Since this year’s WWDC keynote ended, the focus of any analysis on iOS 8 has been its features — things like Continuity, Extensions, and iCloud Drive. This is, of course, expected: iOS is the operating system that drives Apple’s most important (and most profitable) products, so it’s natural that the limelight be shone on the new features for the mass market.
As I’ve written, however, the Accessibility features that Apple includes in iOS are nonetheless just as important and innovative as the A-list features that Craig Federighi demoed on stage at Moscone. Indeed, Apple is to be lauded for their year-over-year commitment to improving iOS’s Accessibility feature set, and they continue that trend with iOS 8.
Here, I run down what’s new in Accessibility in iOS 8, and explain briefly how each feature works.
"The sharing functionally that Google Drive offers to its users is really an amazing feature.It is ideal for sharing files and documents with students. What is even better is the fact that you can control who sees and edits your files with visibility options and access levels. In today's post, I am going to show you how to use these two features to share documents, files, and folders with your students."
YouTube's online video editor has been around for several years, but it's not heavily promoted on the site, and it often gets overlooked by people wanting a basic tool to spruce up their footage. It shouldn't, though, because it's surprisingly capable. Here's how to get the most out of it.
"Tomorrow at the NCTIES 2014 conference I am facilitating a workshop on creating videos with mobile apps. I designed the workshop to accommodate users of iOS and Android devices. In preparation for the workshop I created this chart that compares the features and costs of eleven mobile video creation apps. The chart can be viewed as embedded below or you can grab a copy through Google Drive http://bit.ly/1mT9MlD ; (click "File" the "make copy" to save a copy for yourself)."
"Today while I was going through the bulk of Google Docs saved on my Drive i came across this interesting document which features a wide variety of Bloom's iPad apps. Each thinking level of Blooms taxonomy has a set of corresponding apps that can be used to carry it out. All the apps mentioned in this document are hyperlinked so you don't have to worry about searching for them manually.
I tried hard to locate the source of this chart but could not. If anyone of you knows the creator of this work, please let me know so that I can appropriately credit them here. However, the documents is publicly available for anyone to view and download. Click here to access it. Below is only a screenshot of it."
There’s simply no magic pill – whether it’s the laptop, smartboard, iPad or the next device that comes along in a year or two. Technology alone won’t ever have the capacity to improve education unless it’s woven into a holistic vision that meets the very real and urgent educational objectives that prepare our students for life outside and after school. Well-planned technology deployments can however have a transformative impact on learning.
Here’s a list of ten requirements for a successful iPad implementation in schools."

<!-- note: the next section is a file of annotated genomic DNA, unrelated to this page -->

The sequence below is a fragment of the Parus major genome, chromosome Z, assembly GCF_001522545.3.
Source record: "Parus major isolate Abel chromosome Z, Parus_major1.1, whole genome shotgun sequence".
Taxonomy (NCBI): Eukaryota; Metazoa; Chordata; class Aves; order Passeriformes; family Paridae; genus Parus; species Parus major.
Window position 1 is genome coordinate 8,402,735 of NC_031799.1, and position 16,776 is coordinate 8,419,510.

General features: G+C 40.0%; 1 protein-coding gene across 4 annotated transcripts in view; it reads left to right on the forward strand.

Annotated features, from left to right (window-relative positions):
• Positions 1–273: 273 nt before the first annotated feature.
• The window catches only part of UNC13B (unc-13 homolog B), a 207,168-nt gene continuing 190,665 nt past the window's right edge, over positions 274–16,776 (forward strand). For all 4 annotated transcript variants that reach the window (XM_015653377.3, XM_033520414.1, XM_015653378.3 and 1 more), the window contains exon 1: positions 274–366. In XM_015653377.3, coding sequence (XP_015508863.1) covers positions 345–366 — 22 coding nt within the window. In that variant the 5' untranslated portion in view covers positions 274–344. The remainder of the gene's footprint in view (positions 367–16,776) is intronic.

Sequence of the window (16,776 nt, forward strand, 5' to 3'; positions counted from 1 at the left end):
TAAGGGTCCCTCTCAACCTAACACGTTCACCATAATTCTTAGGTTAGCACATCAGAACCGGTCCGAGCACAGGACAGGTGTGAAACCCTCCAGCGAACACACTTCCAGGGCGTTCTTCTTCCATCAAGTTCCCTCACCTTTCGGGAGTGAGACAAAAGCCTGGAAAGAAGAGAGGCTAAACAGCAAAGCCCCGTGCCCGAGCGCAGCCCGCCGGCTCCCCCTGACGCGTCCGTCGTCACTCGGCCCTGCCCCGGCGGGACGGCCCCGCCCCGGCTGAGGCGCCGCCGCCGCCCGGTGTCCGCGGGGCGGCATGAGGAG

"The power of Twitter resides in the kind of connections and networks it allows you to make.Twitter is by far the social networking platform that teachers and educators populate the most. As such, creating a personal/professional learning network comprising kindred others is as easy as participating in the weekly educational chats organized on Twitter (#edchat as an example). These meet-ups enable you to meet and connect with teachers from all around the globe. They also introduce you to a treasure trove of information, resources, links, tips, and learning experiences that can be leveraged for your own purposes."
"Each of the tasks featured here are structured in such a way that cover different stages of Bloom's thinking taxonomy.They also include a brief write-up about the objective of the task, how it can be achieved and the apps that can be used to complete it. The five tasks that are outlined here are :
Task 1: Create a movieTask 2: Create a podcastTask 3: Create an interactive bookTask 4: Create a presentationTask 5 : Create a PDF"
"New iOS users may not realize that both the iPad and iPhone feature "undo" and "redo" text options. The undo and redo buttons on the iPad are quite easy to access, while the process of undoing and redoing text on the iPhone is kind of silly."
"Blended learning is a potentially powerful way of mixing the power of asynchronous access with face-to-face facilitation and instruction.
It’s this mixing of old and new that makes it tempting for many schools and districts wanting to dip their toes in the water of eLearning and far-reaching technology access while still depending on the expertise and training of human teachers."
The iPad has changed how we play games, watch videos, consume (and even create) content and and stay up-to-date with email and social networks. But even if you’re happy with how your iPad performs already there may well be a number of features and apps you wished you’d known about sooner.
"Many of us using technology in the classroom find ourselves caught between two worlds: Apple and Google. Apple’s iPad is a fantastic tool in the classroom which provides students with various opportunities to consume, create, and communicate. Similar to a swiss-army knife, it is only limited by how we choose to use it. At the same time, Google apps provide students with cloud-based services, from search to document creation and sharing, that work seamlessly on iPad."